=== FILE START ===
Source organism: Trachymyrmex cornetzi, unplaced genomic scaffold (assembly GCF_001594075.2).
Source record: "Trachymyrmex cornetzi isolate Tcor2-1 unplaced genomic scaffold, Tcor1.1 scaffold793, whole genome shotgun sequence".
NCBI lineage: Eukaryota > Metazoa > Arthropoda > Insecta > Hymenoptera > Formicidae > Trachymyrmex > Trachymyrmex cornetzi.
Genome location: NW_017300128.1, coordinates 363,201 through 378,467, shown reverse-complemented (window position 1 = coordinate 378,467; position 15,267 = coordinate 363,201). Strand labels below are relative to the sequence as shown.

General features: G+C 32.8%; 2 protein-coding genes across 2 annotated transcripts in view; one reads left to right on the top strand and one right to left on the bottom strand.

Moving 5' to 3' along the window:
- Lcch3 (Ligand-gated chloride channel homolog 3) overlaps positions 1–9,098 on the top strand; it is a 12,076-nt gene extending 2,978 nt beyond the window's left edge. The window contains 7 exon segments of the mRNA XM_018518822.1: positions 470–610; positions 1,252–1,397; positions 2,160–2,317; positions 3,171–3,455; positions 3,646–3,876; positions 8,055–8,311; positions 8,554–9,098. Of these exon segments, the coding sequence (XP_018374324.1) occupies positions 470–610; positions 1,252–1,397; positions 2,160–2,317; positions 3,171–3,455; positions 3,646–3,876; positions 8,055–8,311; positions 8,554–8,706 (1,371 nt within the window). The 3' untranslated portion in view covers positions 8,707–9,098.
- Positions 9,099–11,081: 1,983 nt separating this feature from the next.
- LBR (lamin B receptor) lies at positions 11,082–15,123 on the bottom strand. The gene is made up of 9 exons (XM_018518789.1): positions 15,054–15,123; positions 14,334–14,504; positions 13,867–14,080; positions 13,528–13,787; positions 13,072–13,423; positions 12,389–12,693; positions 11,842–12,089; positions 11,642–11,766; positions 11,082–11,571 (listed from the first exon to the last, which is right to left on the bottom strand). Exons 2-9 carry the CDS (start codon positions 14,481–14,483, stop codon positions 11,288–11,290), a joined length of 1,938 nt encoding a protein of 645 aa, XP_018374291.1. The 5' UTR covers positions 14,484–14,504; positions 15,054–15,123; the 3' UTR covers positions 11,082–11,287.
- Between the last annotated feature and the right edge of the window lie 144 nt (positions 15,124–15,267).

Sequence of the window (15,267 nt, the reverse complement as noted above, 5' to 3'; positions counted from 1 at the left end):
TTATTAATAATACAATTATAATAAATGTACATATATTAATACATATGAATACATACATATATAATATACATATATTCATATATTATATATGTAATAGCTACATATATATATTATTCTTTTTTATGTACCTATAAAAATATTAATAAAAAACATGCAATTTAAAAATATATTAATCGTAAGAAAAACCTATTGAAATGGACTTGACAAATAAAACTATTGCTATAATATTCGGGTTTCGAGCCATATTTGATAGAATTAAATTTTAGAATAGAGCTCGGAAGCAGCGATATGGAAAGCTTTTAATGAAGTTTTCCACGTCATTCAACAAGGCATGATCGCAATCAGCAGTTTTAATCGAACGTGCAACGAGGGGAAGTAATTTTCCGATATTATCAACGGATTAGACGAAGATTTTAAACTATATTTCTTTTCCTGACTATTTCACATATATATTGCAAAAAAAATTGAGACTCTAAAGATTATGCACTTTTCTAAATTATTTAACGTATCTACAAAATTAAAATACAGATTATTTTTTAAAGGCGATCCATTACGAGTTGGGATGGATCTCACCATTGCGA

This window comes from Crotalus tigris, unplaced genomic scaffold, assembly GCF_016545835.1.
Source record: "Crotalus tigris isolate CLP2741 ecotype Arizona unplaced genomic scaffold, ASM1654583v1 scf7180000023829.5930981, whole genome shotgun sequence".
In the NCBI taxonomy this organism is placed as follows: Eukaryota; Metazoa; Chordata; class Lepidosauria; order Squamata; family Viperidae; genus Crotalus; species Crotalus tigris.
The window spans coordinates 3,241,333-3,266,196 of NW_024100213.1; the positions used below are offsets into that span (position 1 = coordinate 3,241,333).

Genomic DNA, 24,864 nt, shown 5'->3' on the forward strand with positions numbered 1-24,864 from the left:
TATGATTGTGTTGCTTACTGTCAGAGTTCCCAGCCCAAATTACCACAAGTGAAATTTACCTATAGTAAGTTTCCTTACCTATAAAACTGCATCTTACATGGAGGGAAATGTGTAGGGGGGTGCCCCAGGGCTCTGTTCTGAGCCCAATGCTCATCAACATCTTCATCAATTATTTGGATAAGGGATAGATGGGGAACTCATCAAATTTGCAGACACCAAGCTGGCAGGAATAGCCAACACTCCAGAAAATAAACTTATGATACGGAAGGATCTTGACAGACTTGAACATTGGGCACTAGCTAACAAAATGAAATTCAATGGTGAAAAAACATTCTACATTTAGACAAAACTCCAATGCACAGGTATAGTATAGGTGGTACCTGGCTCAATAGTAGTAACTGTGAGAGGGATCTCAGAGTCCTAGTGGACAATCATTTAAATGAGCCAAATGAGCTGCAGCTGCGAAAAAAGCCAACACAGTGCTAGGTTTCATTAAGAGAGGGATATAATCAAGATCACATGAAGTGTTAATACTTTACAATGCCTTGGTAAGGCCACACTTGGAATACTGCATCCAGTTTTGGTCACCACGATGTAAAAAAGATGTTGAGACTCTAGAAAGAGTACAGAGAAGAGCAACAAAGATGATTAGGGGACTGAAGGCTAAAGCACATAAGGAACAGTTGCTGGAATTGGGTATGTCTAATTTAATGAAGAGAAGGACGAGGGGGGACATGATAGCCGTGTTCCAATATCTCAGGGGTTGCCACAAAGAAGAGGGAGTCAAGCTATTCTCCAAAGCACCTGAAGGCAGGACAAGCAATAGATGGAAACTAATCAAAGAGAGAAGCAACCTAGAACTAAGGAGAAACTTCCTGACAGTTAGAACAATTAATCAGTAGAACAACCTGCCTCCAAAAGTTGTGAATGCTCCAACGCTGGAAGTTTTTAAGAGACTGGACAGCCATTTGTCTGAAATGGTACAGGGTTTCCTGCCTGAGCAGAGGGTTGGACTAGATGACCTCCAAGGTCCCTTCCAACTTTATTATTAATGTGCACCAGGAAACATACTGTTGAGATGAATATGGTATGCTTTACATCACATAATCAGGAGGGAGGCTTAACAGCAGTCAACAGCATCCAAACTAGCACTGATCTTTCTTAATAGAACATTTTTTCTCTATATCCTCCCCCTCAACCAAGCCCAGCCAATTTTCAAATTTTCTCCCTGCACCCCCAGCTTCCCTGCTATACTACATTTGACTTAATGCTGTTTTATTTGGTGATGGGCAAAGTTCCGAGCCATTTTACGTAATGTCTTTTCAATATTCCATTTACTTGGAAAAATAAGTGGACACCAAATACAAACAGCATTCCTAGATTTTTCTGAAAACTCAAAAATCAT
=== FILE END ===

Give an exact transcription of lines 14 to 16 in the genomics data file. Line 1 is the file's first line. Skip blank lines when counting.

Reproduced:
Source record: "Crotalus tigris isolate CLP2741 ecotype Arizona unplaced genomic scaffold, ASM1654583v1 scf7180000023829.5930981, whole genome shotgun sequence".
In the NCBI taxonomy this organism is placed as follows: Eukaryota; Metazoa; Chordata; class Lepidosauria; order Squamata; family Viperidae; genus Crotalus; species Crotalus tigris.
The window spans coordinates 3,241,333-3,266,196 of NW_024100213.1; the positions used below are offsets into that span (position 1 = coordinate 3,241,333).